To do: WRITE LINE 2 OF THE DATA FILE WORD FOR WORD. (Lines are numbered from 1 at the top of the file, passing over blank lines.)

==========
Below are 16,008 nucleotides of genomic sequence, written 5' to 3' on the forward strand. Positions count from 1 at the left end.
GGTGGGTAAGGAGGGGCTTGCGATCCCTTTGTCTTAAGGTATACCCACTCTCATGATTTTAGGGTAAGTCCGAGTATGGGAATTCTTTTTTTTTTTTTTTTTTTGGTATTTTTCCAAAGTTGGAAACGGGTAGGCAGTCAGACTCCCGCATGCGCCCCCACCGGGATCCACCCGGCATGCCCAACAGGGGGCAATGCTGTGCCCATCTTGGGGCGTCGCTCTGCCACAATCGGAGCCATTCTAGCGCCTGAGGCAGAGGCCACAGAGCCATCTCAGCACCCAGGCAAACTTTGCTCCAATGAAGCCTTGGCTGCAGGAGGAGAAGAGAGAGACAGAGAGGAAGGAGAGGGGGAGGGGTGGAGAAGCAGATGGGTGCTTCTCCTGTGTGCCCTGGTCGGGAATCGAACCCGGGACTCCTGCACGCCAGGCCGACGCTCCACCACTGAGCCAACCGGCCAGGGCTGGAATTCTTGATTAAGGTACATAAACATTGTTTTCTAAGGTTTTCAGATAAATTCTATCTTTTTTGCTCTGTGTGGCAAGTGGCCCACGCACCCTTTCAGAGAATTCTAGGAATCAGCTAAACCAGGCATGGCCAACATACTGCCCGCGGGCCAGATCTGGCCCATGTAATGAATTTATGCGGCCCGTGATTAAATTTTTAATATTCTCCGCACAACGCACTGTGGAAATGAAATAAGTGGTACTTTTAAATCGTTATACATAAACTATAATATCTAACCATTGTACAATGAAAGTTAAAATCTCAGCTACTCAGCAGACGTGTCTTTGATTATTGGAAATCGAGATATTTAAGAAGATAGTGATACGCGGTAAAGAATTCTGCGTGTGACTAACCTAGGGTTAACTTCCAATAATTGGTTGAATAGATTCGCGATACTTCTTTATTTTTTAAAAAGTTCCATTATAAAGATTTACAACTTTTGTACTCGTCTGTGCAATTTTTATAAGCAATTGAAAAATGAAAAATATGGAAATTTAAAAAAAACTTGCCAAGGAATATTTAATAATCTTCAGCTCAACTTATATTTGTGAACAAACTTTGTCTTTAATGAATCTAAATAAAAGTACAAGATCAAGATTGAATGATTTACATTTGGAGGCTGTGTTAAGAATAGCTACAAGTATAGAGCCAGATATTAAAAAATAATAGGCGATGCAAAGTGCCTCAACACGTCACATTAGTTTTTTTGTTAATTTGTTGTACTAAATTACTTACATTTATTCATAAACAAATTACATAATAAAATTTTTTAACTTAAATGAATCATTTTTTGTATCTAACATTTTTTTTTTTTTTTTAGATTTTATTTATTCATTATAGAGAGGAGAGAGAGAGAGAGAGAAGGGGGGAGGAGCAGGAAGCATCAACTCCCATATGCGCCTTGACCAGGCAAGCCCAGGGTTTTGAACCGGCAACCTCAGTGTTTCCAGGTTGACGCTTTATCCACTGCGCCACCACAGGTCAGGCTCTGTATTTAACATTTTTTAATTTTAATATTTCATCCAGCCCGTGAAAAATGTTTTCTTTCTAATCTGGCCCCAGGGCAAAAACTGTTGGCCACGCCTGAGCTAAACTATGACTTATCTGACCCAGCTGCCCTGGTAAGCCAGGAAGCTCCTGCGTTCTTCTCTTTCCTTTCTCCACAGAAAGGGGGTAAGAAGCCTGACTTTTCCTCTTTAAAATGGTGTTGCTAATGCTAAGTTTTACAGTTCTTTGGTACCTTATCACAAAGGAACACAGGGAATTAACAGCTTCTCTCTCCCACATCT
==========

GGTGGGTAAGGAGGGGCTTGCGATCCCTTTGTCTTAAGGTATACCCACTCTCATGATTTTAGGGTAAGTCCGAGTATGGGAATTCTTTTTTTTTTTTTTTTTTTGGTATTTTTCCAAAGTTGGAAACGGGTAGGCAGTCAGACTCCCGCATGCGCCCCCACCGGGATCCACCCGGCATGCCCAACAGGGGGCAATGCTGTGCCCATCTTGGGGCGTCGCTCTGCCACAATCGGAGCCATTCTAGCGCCTGAGGCAGAGGCCACAGAGCCATCTCAGCACCCAGGCAAACTTTGCTCCAATGAAGCCTTGGCTGCAGGAGGAGAAGAGAGAGACAGAGAGGAAGGAGAGGGGGAGGGGTGGAGAAGCAGATGGGTGCTTCTCCTGTGTGCCCTGGTCGGGAATCGAACCCGGGACTCCTGCACGCCAGGCCGACGCTCCACCACTGAGCCAACCGGCCAGGGCTGGAATTCTTGATTAAGGTACATAAACATTGTTTTCTAAGGTTTTCAGATAAATTCTATCTTTTTTGCTCTGTGTGGCAAGTGGCCCACGCACCCTTTCAGAGAATTCTAGGAATCAGCTAAACCAGGCATGGCCAACATACTGCCCGCGGGCCAGATCTGGCCCATGTAATGAATTTATGCGGCCCGTGATTAAATTTTTAATATTCTCCGCACAACGCACTGTGGAAATGAAATAAGTGGTACTTTTAAATCGTTATACATAAACTATAATATCTAACCATTGTACAATGAAAGTTAAAATCTCAGCTACTCAGCAGACGTGTCTTTGATTATTGGAAATCGAGATATTTAAGAAGATAGTGATACGCGGTAAAGAATTCTGCGTGTGACTAACCTAGGGTTAACTTCCAATAATTGGTTGAATAGATTCGCGATACTTCTTTATTTTTTAAAAAGTTCCATTATAAAGATTTACAACTTTTGTACTCGTCTGTGCAATTTTTATAAGCAATTGAAAAATGAAAAATATGGAAATTTAAAAAAAACTTGCCAAGGAATATTTAATAATCTTCAGCTCAACTTATATTTGTGAACAAACTTTGTCTTTAATGAATCTAAATAAAAGTACAAGATCAAGATTGAATGATTTACATTTGGAGGCTGTGTTAAGAATAGCTACAAGTATAGAGCCAGATATTAAAAAATAATAGGCGATGCAAAGTGCCTCAACACGTCACATTAGTTTTTTTGTTAATTTGTTGTACTAAATTACTTACATTTATTCATAAACAAATTACATAATAAAATTTTTTAACTTAAATGAATCATTTTTTGTATCTAACATTTTTTTTTTTTTTTTAGATTTTATTTATTCATTATAGAGAGGAGAGAGAGAGAGAGAGAAGGGGGGAGGAGCAGGAAGCATCAACTCCCATATGCGCCTTGACCAGGCAAGCCCAGGGTTTTGAACCGGCAACCTCAGTGTTTCCAGGTTGACGCTTTATCCACTGCGCCACCACAGGTCAGGCTCTGTATTTAACATTTTTTAATTTTAATATTTCATCCAGCCCGTGAAAAATGTTTTCTTTCTAATCTGGCCCCAGGGCAAAAACTGTTGGCCACGCCTGAGCTAAACTATGACTTATCTGACCCAGCTGCCCTGGTAAGCCAGGAAGCTCCTGCGTTCTTCTCTTTCCTTTCTCCACAGAAAGGGGGTAAGAAGCCTGACTTTTCCTCTTTAAAATGGTGTTGCTAATGCTAAGTTTTACAGTTCTTTGGTACCTTATCACAAAGGAACACAGGGAATTAACAGCTTCTCTCTCCCACATCT